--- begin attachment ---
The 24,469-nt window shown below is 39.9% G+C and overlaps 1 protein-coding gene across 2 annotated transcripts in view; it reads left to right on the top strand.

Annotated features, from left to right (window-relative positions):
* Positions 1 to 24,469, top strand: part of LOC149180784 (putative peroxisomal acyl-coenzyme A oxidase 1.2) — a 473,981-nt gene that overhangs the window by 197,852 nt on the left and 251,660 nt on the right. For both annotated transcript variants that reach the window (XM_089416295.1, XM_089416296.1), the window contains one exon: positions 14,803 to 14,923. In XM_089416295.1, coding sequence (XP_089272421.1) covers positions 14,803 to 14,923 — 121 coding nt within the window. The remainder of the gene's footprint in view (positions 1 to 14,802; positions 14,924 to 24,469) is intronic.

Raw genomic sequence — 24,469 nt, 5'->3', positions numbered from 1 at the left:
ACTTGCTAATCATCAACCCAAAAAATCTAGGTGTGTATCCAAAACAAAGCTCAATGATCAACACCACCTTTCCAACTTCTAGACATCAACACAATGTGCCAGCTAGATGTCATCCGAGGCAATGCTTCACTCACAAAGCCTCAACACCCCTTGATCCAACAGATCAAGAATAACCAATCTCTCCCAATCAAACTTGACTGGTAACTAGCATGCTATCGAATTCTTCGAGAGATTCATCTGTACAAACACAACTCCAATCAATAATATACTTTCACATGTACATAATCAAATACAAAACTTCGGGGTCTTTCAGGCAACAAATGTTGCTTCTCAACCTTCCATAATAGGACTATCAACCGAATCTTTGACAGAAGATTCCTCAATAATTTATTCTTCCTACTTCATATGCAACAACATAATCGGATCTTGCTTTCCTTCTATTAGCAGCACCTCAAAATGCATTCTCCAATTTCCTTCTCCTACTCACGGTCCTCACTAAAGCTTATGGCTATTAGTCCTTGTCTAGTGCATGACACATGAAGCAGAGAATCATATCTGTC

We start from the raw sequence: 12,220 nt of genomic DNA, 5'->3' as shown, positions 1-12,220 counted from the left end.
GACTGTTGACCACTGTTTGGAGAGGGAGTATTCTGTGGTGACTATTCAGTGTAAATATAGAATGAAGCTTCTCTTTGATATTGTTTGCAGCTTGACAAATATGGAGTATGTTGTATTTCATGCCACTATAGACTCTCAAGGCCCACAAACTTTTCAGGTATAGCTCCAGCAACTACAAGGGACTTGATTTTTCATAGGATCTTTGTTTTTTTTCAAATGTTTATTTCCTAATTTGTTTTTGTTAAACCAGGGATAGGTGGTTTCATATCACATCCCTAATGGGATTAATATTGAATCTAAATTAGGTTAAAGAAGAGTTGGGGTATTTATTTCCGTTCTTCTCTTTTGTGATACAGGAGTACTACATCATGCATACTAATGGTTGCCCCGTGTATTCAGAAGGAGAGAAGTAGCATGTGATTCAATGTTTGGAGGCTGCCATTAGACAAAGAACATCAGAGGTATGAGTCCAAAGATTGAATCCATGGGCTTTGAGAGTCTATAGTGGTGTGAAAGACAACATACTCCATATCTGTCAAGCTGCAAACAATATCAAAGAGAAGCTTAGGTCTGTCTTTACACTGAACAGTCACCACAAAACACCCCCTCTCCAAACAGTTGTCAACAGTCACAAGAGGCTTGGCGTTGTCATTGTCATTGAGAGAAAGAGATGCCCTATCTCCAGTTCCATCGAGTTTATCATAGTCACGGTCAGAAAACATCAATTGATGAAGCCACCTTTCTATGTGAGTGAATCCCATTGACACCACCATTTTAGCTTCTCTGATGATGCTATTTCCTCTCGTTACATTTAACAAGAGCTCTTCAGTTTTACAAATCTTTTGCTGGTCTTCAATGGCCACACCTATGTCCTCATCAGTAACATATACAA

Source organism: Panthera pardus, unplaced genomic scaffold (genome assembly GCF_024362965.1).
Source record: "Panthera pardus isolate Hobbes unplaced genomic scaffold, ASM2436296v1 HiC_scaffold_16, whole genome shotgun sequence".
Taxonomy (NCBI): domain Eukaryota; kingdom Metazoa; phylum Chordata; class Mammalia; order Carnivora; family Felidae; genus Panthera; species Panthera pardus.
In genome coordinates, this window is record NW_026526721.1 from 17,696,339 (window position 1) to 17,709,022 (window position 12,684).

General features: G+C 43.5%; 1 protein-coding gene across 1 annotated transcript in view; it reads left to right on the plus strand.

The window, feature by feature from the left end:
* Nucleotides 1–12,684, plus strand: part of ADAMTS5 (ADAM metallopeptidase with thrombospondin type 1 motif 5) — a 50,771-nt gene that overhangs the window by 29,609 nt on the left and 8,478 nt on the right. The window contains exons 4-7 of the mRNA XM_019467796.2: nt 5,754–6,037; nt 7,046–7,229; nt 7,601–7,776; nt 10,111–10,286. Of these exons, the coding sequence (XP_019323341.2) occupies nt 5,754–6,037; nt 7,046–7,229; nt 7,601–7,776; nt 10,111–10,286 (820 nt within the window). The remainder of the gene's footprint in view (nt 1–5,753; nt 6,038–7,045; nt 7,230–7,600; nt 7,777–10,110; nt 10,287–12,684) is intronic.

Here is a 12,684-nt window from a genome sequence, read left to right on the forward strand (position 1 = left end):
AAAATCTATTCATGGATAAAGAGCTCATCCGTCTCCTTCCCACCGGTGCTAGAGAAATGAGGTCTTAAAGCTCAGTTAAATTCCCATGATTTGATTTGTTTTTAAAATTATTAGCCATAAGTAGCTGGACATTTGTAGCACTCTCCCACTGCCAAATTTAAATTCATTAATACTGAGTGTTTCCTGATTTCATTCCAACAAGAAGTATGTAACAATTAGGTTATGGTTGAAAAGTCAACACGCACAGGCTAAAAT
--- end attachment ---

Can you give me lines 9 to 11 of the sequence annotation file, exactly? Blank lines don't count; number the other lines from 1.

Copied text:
Source record: "Panthera pardus isolate Hobbes unplaced genomic scaffold, ASM2436296v1 HiC_scaffold_16, whole genome shotgun sequence".
Taxonomy (NCBI): domain Eukaryota; kingdom Metazoa; phylum Chordata; class Mammalia; order Carnivora; family Felidae; genus Panthera; species Panthera pardus.
In genome coordinates, this window is record NW_026526721.1 from 17,696,339 (window position 1) to 17,709,022 (window position 12,684).